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Award winning short story writer Alan Heathcock, muses on Bravo! Common Men, Uncommon Valor, his life, and the value of story.

The day was sweltering, the sky a shimmering white. It was July in Hazel Crest, the town where I grew up, in the southland area of south Chicago. I was nineteen years old, working at a public swimming pool. After my shift, I was to walk to a friend’s house a couple miles away. Coming out of a neighborhood, approaching a highway overpass, I spotted a large man on the walkway ahead of me. This road was isolated, and there was no one else around. Growing up in Chicago, I knew not to look people in the eye, knew to change course if it seemed there was trouble ahead. But I knew this guy. I worked the front desk at the pool, knew everybody. This guy was not a regular, but he’d been there. He smiled at me, and I nodded to him.

“Hey little man,” he said. “You got some money I could borrow. My car’s out of gas and I just need a few bucks to get to work.”

I was no fool. I guessed the man probably didn’t have a car or a job, and for some reason that mattered. “No,” I said. “Sorry, man.”

“Just a couple of dollars,” he said. “I’ll pay you back.”

“I don’t have it. Wish I could help.”

And then, in a blink, he hit me, his huge fist striking the side of my head like a stone on a chain. I fell hard, wheeled in a panic to see him standing over me. I scrambled to get away, but he had my shirtfront and hit me again. His face had changed. His eyes were crazy. I reached into my pockets and thrust the few wadded dollars I had up at him. Then he let me loose. He didn’t run, didn’t look around to see if anyone had witnessed what’d happened. He just walked away.

I walked away, too, holding my busted lip, and just went on to my friend’s house.

I’ve never told this to anyone. Even at the time, I said nothing to my friends, not my parents, certainly not the police. At the time it didn’t seem like a big deal. Or I tried to make myself believe it wasn’t a big deal. These things happened. We all took our turn. In fact, I’d been hit before, hit harder. So I just got on with things, went about business as usual.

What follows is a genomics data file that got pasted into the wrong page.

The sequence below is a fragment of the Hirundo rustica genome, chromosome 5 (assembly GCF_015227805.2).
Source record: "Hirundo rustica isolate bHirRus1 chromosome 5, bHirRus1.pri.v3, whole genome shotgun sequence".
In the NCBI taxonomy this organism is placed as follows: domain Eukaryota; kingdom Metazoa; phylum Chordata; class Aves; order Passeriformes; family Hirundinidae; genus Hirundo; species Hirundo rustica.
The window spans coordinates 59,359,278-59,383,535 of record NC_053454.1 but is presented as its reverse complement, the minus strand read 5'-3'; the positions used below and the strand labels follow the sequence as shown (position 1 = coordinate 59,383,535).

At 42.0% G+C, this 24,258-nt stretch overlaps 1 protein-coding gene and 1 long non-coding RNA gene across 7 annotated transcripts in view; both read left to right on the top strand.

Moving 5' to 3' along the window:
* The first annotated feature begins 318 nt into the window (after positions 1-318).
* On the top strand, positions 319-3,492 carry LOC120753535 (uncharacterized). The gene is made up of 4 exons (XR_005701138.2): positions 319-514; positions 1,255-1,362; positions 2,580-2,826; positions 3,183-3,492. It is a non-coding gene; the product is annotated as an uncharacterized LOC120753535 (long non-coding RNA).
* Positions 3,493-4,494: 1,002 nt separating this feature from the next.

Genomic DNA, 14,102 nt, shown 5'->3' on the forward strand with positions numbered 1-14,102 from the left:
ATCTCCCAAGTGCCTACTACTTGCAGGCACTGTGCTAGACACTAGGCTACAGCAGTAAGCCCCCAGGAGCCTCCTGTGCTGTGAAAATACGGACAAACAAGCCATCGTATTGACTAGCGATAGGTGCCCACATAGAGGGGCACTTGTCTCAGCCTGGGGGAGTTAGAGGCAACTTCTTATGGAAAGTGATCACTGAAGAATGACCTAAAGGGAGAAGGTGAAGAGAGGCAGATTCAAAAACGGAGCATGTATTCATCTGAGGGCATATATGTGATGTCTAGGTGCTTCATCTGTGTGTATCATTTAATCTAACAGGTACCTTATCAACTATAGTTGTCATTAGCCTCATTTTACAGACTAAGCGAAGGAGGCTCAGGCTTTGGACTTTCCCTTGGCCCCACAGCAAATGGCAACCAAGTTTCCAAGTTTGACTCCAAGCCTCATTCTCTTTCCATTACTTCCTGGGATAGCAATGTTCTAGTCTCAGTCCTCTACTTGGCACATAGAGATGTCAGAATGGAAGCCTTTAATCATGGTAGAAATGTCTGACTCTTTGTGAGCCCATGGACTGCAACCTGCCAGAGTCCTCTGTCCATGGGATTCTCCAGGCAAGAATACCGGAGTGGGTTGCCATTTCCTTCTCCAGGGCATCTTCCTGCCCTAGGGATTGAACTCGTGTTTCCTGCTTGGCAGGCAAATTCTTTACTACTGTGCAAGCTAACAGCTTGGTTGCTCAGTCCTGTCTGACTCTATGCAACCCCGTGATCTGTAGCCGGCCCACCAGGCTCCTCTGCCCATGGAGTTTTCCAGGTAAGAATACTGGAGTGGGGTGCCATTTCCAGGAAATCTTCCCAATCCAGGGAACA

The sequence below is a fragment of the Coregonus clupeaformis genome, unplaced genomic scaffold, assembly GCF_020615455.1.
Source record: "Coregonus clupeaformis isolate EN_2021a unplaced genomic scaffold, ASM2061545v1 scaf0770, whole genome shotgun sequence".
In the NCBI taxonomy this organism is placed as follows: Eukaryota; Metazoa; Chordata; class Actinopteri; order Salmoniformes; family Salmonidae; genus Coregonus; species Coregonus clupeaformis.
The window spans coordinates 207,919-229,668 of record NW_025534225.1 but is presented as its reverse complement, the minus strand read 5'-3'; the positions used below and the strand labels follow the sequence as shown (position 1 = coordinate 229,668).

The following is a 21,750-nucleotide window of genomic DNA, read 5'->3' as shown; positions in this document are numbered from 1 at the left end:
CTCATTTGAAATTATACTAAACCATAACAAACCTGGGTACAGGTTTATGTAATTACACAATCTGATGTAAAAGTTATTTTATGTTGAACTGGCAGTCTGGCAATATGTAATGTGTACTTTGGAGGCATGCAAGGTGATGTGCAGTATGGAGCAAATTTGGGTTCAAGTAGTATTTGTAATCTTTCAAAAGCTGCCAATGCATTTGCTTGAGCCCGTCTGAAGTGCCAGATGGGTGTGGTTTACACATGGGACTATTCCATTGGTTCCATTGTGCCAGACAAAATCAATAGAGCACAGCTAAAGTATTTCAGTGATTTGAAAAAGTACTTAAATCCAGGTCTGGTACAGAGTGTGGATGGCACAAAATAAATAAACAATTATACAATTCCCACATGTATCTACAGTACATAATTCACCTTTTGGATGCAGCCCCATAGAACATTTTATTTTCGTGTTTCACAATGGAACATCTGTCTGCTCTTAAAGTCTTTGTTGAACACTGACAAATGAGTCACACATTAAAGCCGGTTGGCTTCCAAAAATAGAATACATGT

The money was not missed. The bruise on the cheek faded. What remained was a feeling. It never went away. I feel it now, writing this essay. An anger pointed at the man who hit me, at the world that created him. Anger at myself for not spotting the potential danger. Shame in being beaten down, in not fighting back, in just giving up the money (though that was the right thing to do). Mainly, I feel a heavy sadness, a profound disappointment in the world of men.

All these years I’ve carried this stuff around inside me, its weight a part of how I slog myself around, wary always of who’s standing on the walkway.

When I was nine years old, my Grandpa Heathcock sat me up on his lap and told me a story about a time he was working as a foreman for Sinclair Oil. He said he was driving a one-lane road through the oil fields when his truck came nose to nose with another truck. The road was too narrow, the ditches too steep, for either truck to pass or turn around. One of them would have to back up the way they came. My grandpa said he got out of his truck and told the other driver he was trespassing on company land and had to put his truck in reverse. The man refused. I remember clearly my grandpa balled a big meaty fist and told me, “So I hit that man until he went back from where he came.”

For a long time I thought my grandpa was giving me instruction on the nature of man, on how a man has to stick up for himself, sometimes has to fight. But then an interesting thing happened. Several years after his death I was on a fishing trip with my father and brother. I told them the story of Grandpa’s fight on the dirt road. My brother had never heard the story. My father agreed that he vaguely remembered something like that happening, but never recalled Grandpa ever talking about it. After asking around, I came to realize my grandpa had told only me, and that fact changed my understanding of the telling.

I now see that the story wasn’t a lesson at all. It was a burden. I’m convinced that for the same reasons I’d never told anyone about being robbed by the highway, Grandpa had never told anyone about the incident in the oil field. I’m convinced the reason he told me about the incident was compelled by the likewise impulse I have now in writing this essay.